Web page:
Chemory Gunko is the managing director and creative director of Dsignhaus, a B2B marketing services agency with in-depth and specialist knowledge in the field of digital marketing. Contact Chemory on firstname.lastname@example.org, visit www.dsignhaus.co.za, follow @dsignhaus on Twitter or join the Facebook page on www.facebook.com/Dsignhaus.
When I first announced just over a year ago that I was starting my own business, I had to face all the naysayers and haters; it seems like everyone has a reason for you to not start your own business.
Having survived a year in the ring, I offer you 5 reasons to ignore the haters and just go for it anyway.
1. The sense of achievement rocks
As humans, we’re all born with a certain set of instincts – an innate understanding of what is true in the world, e.g. the idea that we’re entitled to our freedom and even that we’re entitled to freedom of choice. One of these built-in instincts is that we feel a sense of satisfaction for a job well done.
You know it’s true, because somewhere in your life, you’ve had a day where you worked really hard at something – maybe you spring cleaned your house, top to bottom, or had a hectic workout at the gym or court. Do you remember sitting down afterwards, tired, but good tired?
Well, multiply that by a million, and you aren’t close to how cool it feels and look back on a business that’s still around a year later. Something you built from nothing.
Yes, you may be mostly tired, but you sleep really well at night.
2. Success is the best revenge
You know all those moments with that bad boss, or bosses? That catty co-worker who seemed bent on making your life a living nightmare and that so-called friend who just never felt quite right to you?
You know how you planned to lord it over them and show them? Well, actually you won’t – largely because you won’t care anymore.
The sense of achievement and success will be so overwhelming and so awesome, and you’ll so completely own it, that there will only be space for good in your life. That petty, negative stuff just starts to fall away of its own accord because the good stuff is taking up all the space in your life.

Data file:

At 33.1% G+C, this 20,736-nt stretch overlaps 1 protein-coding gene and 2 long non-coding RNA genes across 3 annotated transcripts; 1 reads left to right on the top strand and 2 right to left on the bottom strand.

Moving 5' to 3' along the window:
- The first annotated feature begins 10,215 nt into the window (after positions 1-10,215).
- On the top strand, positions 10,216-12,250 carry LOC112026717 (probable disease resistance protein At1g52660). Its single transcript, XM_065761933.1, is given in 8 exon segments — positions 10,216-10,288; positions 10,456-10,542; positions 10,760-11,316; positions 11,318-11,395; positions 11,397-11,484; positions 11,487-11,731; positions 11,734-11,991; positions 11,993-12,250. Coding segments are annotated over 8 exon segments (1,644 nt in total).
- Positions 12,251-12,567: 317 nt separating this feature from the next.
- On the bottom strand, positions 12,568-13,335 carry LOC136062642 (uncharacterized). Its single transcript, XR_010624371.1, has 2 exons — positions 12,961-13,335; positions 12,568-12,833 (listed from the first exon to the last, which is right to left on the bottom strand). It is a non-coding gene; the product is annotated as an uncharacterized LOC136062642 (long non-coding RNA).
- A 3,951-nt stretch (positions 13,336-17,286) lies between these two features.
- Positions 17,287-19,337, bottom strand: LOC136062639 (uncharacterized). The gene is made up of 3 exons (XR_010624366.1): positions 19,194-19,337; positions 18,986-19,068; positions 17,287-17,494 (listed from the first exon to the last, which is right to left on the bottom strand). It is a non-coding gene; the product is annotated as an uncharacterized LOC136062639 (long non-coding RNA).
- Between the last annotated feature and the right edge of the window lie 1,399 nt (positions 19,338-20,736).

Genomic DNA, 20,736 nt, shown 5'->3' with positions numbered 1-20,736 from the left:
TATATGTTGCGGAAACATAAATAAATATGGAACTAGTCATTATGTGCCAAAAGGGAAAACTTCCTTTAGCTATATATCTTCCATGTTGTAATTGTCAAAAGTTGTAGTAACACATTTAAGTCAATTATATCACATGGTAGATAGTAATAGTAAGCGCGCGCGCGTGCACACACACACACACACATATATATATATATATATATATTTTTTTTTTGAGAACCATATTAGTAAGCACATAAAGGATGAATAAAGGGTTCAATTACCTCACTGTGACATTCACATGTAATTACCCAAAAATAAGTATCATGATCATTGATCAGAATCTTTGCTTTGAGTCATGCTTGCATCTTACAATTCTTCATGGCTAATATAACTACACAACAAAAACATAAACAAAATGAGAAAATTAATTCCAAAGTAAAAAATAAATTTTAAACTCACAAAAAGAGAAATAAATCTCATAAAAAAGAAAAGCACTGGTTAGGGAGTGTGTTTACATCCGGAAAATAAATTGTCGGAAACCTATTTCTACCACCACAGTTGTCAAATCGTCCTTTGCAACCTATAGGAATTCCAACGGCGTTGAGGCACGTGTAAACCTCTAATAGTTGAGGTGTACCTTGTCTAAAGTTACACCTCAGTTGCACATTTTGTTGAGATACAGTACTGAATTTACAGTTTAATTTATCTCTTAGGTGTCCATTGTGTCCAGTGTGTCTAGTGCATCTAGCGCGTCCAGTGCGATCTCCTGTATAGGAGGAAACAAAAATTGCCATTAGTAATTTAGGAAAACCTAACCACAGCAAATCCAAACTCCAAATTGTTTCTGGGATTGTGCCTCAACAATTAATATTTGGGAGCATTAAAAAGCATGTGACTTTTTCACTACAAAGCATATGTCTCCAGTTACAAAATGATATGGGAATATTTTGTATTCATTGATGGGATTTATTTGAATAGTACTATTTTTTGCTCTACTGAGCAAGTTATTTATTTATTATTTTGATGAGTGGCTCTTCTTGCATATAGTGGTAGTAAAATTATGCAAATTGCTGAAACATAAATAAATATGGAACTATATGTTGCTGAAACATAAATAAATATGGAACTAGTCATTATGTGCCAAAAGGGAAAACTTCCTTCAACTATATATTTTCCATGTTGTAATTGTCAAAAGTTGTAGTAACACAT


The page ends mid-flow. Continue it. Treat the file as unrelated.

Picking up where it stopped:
3. The younger you are, the more energy you have physically
So start early. Aim to earn your stripes as quickly as possible when you work for a boss, and gain as much experience as you can.
You see, while 30-something isn’t really actually old by today’s standards, there is a difference between 20 and 30 and 30 and 40. Your energy levels are different, your priorities are different, and your life is different with every day that goes by. You cannot reclaim that lost energy, not ever.
It also takes a huge amount of work, on an ongoing basis, to get and keep a business running: people let you down; situations arise that are beyond your control; clients get mad at you for the strangest things, and you just have to keep going.
It doesn’t matter how tired you are, or how busy you are, or even if you’re lying in hospital – the buck stops with you, and you can only get off when the merry-go-round comes to a halt.
… and the less sleep you need
Possibly I’m repeating myself, but sleep is a luxury you seldom get round to when working for yourself. The younger you are, the easier it will be to maintain your momentum physically.
If you wait until you’re too old, the transition will be too difficult, too far outside your comfort zone, and you probably will fail simply because you struggle to maintain the constant physical demands of long working days with no clear end in sight.
4. It’s only scary to do something the first time
There’s a saying, and I’m possibly paraphrasing, that goes: the only thing you need, that you don’t have, is experience. And what experience teaches you the first time you do something is that it won’t kill you to do the thing you’re doing.
So whatever it is you want to do, just try it once, in a small way. A bookkeeper could, for example, offer to do a friend’s books for her new business venture in exchange for a written reference, or payment to begin on a deferred date.
Whatever your step, just do something so that your body can get over the initial fear, and can get out of the way enough for you to actually really consider the move you want to make.
You’ll also come to realise that bravery is not about not being afraid; it’s about doing the thing that scares you, even though you are afraid.
On that note…
5. You’ll get over your fear of sales really quickly
I’m not sure why it is that most of us are so very scared of sales. Sales are actually pretty easy to close – if you’re well versed in your product or discipline.
Luckily, chances are exactly that you’ve branched off because you are a specialist in your area of expertise, so you do actually already have the product and service knowledge you need to blow anyone’s socks off, in practically any meeting.
And if you have a few bad sales experiences or calls in the beginning, well, chalk it up to school fees. Eventually, the law of averages dictates that you will crack something, and somebody will give you a chance.
At least your sales pitch is improving with every call.